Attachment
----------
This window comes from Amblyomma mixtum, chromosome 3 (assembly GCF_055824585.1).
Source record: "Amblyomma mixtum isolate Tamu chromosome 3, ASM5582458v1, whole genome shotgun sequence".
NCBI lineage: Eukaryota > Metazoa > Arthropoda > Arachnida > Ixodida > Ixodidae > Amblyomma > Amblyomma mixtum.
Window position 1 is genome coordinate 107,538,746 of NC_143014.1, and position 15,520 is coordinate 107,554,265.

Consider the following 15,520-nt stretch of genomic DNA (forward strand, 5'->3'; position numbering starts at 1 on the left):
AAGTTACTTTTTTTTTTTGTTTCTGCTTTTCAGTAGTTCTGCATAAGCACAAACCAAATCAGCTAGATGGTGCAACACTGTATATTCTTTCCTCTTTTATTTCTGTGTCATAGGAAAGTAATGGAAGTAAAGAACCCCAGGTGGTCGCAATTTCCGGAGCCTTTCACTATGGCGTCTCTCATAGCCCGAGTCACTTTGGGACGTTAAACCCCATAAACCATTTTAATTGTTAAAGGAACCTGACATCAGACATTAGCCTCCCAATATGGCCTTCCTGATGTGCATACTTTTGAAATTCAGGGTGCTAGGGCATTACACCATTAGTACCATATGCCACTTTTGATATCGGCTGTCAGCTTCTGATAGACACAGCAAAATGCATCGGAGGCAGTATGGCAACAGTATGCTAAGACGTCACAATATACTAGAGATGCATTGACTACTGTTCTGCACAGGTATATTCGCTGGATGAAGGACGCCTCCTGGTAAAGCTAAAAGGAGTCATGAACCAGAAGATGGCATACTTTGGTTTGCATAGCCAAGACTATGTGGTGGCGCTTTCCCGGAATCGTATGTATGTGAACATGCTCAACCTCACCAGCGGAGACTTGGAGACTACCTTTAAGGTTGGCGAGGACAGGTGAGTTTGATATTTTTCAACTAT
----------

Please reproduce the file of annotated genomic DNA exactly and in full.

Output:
This window comes from Amblyomma mixtum, chromosome 3 (assembly GCF_055824585.1).
Source record: "Amblyomma mixtum isolate Tamu chromosome 3, ASM5582458v1, whole genome shotgun sequence".
NCBI lineage: Eukaryota > Metazoa > Arthropoda > Arachnida > Ixodida > Ixodidae > Amblyomma > Amblyomma mixtum.
Window position 1 is genome coordinate 107,538,746 of NC_143014.1, and position 15,520 is coordinate 107,554,265.

Consider the following 15,520-nt stretch of genomic DNA (forward strand, 5'->3'; position numbering starts at 1 on the left):
AAGTTACTTTTTTTTTTTGTTTCTGCTTTTCAGTAGTTCTGCATAAGCACAAACCAAATCAGCTAGATGGTGCAACACTGTATATTCTTTCCTCTTTTATTTCTGTGTCATAGGAAAGTAATGGAAGTAAAGAACCCCAGGTGGTCGCAATTTCCGGAGCCTTTCACTATGGCGTCTCTCATAGCCCGAGTCACTTTGGGACGTTAAACCCCATAAACCATTTTAATTGTTAAAGGAACCTGACATCAGACATTAGCCTCCCAATATGGCCTTCCTGATGTGCATACTTTTGAAATTCAGGGTGCTAGGGCATTACACCATTAGTACCATATGCCACTTTTGATATCGGCTGTCAGCTTCTGATAGACACAGCAAAATGCATCGGAGGCAGTATGGCAACAGTATGCTAAGACGTCACAATATACTAGAGATGCATTGACTACTGTTCTGCACAGGTATATTCGCTGGATGAAGGACGCCTCCTGGTAAAGCTAAAAGGAGTCATGAACCAGAAGATGGCATACTTTGGTTTGCATAGCCAAGACTATGTGGTGGCGCTTTCCCGGAATCGTATGTATGTGAACATGCTCAACCTCACCAGCGGAGACTTGGAGACTACCTTTAAGGTTGGCGAGGACAGGTGAGTTTGATATTTTTCAACTAT